The lack of braille signage at a number of locations on campus, as well as a sign with non-tactile braille in Bapst Library, has raised concerns from students who advocate for people with disabilities on campus. These concerns have since been addressed by Boston College via its Facebook page during a correspondence with a student.
Leslie Templeton, MCAS ’20, notified BC about the Bapst signage issue by messaging its Facebook page last week. A moderator of the Facebook page then responded, asking for the location of the non-tactile braille sign and in what other buildings non-tactile signs are potentially located.
On Wednesday afternoon, the page moderator told Templeton that they brought her concerns to the appropriate people and have learned they are in the process of redoing the signage in Bapst. They are expediting signage for accessible restrooms, and the permanent signs should be up in a few days, according to the message.
The non-tactile braille sign was found outside of an accessible bathroom, 206B, on the second floor of Bapst. The sign is a sticker, with braille dots printed on it that are not raised. The bathroom signs on the first floor of Bapst are also stickers that do not have braille on them. In addition, Bapst has few signs with braille that indicate the different rooms of the library. Other locations on campus have signs without braille or are missing signs altogether. These instances are in violation of section 216.2 of the American Disabilities Act (ADA).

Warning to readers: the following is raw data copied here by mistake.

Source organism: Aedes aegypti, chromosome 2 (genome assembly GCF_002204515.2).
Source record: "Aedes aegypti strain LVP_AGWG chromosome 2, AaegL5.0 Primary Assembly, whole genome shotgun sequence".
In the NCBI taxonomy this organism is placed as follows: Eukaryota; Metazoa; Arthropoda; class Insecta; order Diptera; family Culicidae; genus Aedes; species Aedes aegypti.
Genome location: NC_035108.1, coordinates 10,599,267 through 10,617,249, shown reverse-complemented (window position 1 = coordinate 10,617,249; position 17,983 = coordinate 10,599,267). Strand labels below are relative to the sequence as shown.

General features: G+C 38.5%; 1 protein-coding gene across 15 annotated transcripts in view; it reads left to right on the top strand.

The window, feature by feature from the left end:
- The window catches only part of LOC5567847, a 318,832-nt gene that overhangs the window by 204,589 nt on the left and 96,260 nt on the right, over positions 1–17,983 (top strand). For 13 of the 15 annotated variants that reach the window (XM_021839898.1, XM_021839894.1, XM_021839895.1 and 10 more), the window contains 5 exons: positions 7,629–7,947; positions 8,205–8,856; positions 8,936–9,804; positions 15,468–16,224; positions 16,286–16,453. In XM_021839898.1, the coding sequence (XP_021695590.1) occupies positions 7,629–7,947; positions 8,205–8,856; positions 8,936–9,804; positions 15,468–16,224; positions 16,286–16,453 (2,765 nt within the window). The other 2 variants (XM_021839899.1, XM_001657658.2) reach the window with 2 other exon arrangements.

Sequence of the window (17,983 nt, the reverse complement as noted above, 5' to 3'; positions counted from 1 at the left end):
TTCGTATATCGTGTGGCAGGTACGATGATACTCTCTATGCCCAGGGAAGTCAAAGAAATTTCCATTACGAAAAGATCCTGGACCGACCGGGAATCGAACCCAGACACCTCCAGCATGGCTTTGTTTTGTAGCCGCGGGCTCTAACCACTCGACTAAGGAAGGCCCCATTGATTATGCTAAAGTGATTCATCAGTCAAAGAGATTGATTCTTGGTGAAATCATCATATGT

“If somebody’s putting up a sign that has braille that is just print, that would not be compliant to any requirements at all.”
—Eugene Lozano, chair of the Braille Authority of North America Signage Committee
Dean of Students Thomas Mogan said in an email that he was not aware of the non-tactile braille signage and will look into the issue. At press time, Mogan was not able to get in touch with the appropriate people to discuss this issue.
The Undergraduate Government of BC’s Council for Students with Disabilities declined to comment on the situation.
The ADA requires that all permanent rooms and spaces have tactile signs, or signs with braille. These include restrooms, room and floor numbers and letters, and room names.
“If somebody’s putting up a sign that has braille that is just print, that would not be compliant to any requirements at all,” said Eugene Lozano, chair of the Braille Authority of North America Signage Committee.
The purpose of these requirements is to make buildings accessible to those who are visually impaired. Visual impairment includes more than complete blindness, but also those who are defined as legally blind. The purpose of these requirements is to also keep people safe. In the event of an emergency, such as a fire, someone who is visually impaired would use braille to identify which rooms they are travelling between.
There are several instances of signs across campus that are not tactile. The Rat does not have any sign outside of it. Signs in the Gasson stairwells that indicate the floor number do not have braille. Since the stairwells are considered permanent spaces, they are required to have tactile signs, according to Lozano.
Lozano said that to resolve the issues of the non-braille signage, students can file a complaint with a local ADA coordinator.
“A student does have the right to go straight to the U.S. Department of Education Office of Civil Rights to file a complaint, but it is always much better to start with the ADA coordinator,” he said.
Featured Image by Chris Russo / Heights Staff